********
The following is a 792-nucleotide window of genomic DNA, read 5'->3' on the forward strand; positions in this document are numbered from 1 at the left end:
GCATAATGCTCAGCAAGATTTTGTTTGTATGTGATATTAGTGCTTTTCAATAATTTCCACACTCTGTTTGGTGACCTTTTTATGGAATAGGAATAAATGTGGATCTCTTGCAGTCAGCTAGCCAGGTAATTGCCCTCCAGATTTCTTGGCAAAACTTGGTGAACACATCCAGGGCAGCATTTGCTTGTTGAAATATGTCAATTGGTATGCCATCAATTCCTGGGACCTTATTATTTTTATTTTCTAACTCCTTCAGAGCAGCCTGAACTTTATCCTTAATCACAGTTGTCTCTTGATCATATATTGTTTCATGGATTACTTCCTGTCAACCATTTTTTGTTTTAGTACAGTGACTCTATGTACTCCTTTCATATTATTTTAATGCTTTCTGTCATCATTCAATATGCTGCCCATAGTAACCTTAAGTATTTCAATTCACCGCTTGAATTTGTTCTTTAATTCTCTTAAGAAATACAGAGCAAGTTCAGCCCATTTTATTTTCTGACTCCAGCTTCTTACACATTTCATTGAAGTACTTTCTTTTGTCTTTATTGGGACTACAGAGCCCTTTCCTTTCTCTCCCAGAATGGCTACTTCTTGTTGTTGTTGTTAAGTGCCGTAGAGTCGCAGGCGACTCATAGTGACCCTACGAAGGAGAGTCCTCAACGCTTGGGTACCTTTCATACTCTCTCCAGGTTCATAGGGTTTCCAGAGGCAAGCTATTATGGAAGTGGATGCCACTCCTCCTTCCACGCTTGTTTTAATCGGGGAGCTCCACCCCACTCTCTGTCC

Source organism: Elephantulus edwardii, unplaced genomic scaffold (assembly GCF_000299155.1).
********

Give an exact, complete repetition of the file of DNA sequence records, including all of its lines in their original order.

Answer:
The following is a 792-nucleotide window of genomic DNA, read 5'->3' on the forward strand; positions in this document are numbered from 1 at the left end:
GCATAATGCTCAGCAAGATTTTGTTTGTATGTGATATTAGTGCTTTTCAATAATTTCCACACTCTGTTTGGTGACCTTTTTATGGAATAGGAATAAATGTGGATCTCTTGCAGTCAGCTAGCCAGGTAATTGCCCTCCAGATTTCTTGGCAAAACTTGGTGAACACATCCAGGGCAGCATTTGCTTGTTGAAATATGTCAATTGGTATGCCATCAATTCCTGGGACCTTATTATTTTTATTTTCTAACTCCTTCAGAGCAGCCTGAACTTTATCCTTAATCACAGTTGTCTCTTGATCATATATTGTTTCATGGATTACTTCCTGTCAACCATTTTTTGTTTTAGTACAGTGACTCTATGTACTCCTTTCATATTATTTTAATGCTTTCTGTCATCATTCAATATGCTGCCCATAGTAACCTTAAGTATTTCAATTCACCGCTTGAATTTGTTCTTTAATTCTCTTAAGAAATACAGAGCAAGTTCAGCCCATTTTATTTTCTGACTCCAGCTTCTTACACATTTCATTGAAGTACTTTCTTTTGTCTTTATTGGGACTACAGAGCCCTTTCCTTTCTCTCCCAGAATGGCTACTTCTTGTTGTTGTTGTTAAGTGCCGTAGAGTCGCAGGCGACTCATAGTGACCCTACGAAGGAGAGTCCTCAACGCTTGGGTACCTTTCATACTCTCTCCAGGTTCATAGGGTTTCCAGAGGCAAGCTATTATGGAAGTGGATGCCACTCCTCCTTCCACGCTTGTTTTAATCGGGGAGCTCCACCCCACTCTCTGTCC

Source organism: Elephantulus edwardii, unplaced genomic scaffold (assembly GCF_000299155.1).